In the high-pressure world of the NRL, players are always searching for ways to get an edge over their opponents, both physically and mentally.
In Will Chambers's case, the quest to gain an advantage over his rivals usually takes the form of no-nonsense defence or a nonsensical spray or serve.
It may not be particularly clever, but if it puts an opponent off his game and causes him to focus more on Chambers than doing his job then the narky Shark has had a small win.
Of course, a line must be drawn at racial abuse or talking about a player's family, but if the banter is confined to bagging a bloke for making a blunder or reminding an opponent that you've had the wood on them for years then all's fair in love and mental warfare.
Back in 2015, Maroons legend Johnathan Thurston took the opportunity to remind Blues counterpart Mitchell Pearce about his lack of success at Origin level as Queensland romped away with the decider.
Pearce had missed his state's drought-breaking triumph the previous year so 2015 made it six series defeats for the Blues No.7 and JT was only too happy to rub it in, suggesting the closest he'd ever come to the Origin shield was getting his photo taken with Wally Lewis' statue outside Suncorp Stadium.
"That period there when there was a fair bit of banter between the two teams, I couldn’t believe what Pearce was saying about some of our players at the time after one of the games," Thurston recalled in 2020.
"I just put that in my memory bank for when we played them next and it was fortunate, we put 50 on them that night and I let him know about it.
"I always wanted to be better than the opposition player, that’s how I approached the game."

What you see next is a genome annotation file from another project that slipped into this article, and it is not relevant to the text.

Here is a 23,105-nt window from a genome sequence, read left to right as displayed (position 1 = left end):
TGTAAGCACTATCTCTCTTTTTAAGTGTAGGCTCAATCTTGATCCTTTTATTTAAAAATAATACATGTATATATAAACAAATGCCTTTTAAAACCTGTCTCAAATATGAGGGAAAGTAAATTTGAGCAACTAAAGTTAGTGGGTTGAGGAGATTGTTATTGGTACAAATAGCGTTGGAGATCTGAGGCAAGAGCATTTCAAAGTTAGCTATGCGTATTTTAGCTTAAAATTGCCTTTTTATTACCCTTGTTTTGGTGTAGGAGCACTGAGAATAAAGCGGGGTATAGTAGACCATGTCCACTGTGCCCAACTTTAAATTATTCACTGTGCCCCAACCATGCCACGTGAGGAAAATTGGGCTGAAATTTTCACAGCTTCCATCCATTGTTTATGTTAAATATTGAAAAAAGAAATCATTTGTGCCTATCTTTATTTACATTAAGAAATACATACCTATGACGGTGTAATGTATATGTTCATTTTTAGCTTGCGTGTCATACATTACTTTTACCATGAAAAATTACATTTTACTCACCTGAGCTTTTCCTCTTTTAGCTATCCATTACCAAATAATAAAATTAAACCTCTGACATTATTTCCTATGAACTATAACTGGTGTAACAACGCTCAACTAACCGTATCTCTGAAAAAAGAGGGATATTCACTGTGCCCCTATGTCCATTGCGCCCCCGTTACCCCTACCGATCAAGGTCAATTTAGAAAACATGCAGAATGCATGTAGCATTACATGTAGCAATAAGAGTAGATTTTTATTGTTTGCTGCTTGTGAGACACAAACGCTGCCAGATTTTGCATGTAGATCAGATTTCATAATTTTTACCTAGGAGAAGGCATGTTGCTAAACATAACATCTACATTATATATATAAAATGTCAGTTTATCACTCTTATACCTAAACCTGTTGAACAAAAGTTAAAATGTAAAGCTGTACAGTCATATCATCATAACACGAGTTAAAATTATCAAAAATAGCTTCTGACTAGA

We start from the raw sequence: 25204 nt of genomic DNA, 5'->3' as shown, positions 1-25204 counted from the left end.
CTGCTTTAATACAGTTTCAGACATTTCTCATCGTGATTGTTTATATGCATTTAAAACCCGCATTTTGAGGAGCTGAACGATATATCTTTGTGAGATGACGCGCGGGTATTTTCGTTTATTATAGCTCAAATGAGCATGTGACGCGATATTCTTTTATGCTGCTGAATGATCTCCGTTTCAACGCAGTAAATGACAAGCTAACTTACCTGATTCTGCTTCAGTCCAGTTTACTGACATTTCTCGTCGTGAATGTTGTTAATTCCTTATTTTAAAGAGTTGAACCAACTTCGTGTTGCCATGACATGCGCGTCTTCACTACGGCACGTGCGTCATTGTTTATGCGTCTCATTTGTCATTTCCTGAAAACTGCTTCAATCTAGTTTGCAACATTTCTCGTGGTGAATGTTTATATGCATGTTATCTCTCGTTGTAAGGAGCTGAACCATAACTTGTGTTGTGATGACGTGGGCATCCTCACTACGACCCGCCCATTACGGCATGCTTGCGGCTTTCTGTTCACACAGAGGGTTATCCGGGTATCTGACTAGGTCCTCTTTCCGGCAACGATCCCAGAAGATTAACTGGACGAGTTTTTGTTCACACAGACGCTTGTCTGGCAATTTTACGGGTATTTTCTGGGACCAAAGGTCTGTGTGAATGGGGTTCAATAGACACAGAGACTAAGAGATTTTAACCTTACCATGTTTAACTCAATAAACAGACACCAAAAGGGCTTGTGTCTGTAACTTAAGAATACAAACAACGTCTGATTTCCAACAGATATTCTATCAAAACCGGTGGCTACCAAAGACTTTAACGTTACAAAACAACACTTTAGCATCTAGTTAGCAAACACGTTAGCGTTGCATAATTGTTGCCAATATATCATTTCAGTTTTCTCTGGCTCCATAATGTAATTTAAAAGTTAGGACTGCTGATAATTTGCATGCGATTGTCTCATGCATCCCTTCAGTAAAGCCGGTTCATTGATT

Pearce copped it on the chin and moved on and come 2019 he got his moment in the sun when he played a leading role in the Blues' series-clinching try in Game Three of an epic series.
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Asked whether he'd be sending Thurston a cheeky message to let him know he finally had his hands on the shield, Pearce proved himself a gracious winner when he said, 'Nah mate, JT has won more Origins than I'll ever win, what a super player he was. Queensland's legacy - if we can do that, we'll be very happy people. They set the benchmark in Origin'."
The moral of the story is that a bit of harmless banter, if taken in the right spirit, can be used as motivation to turn the tables on your protagonist and make sure you get the last laugh.
Unlike Kane Evans, who came out swinging when Chambers got under his skin last weekend, Pearce kept his temper in check and put the spray in the memory bank, just as Thurston had done when the shoe was on the other foot.
Whether Chambers continues his tirade in coming weeks remains to be seen. Maybe he'll run out of things to say or maybe he'll get to the final-round clash with Melbourne and really crank it up against his former teammates.
We've rightly eradicated punching from the game during the past eight years but there should always be room for a bit of verbal sparring.
The views in this article do not necessarily express the opinions of the NRL, ARL Commission, NRL clubs or state associations.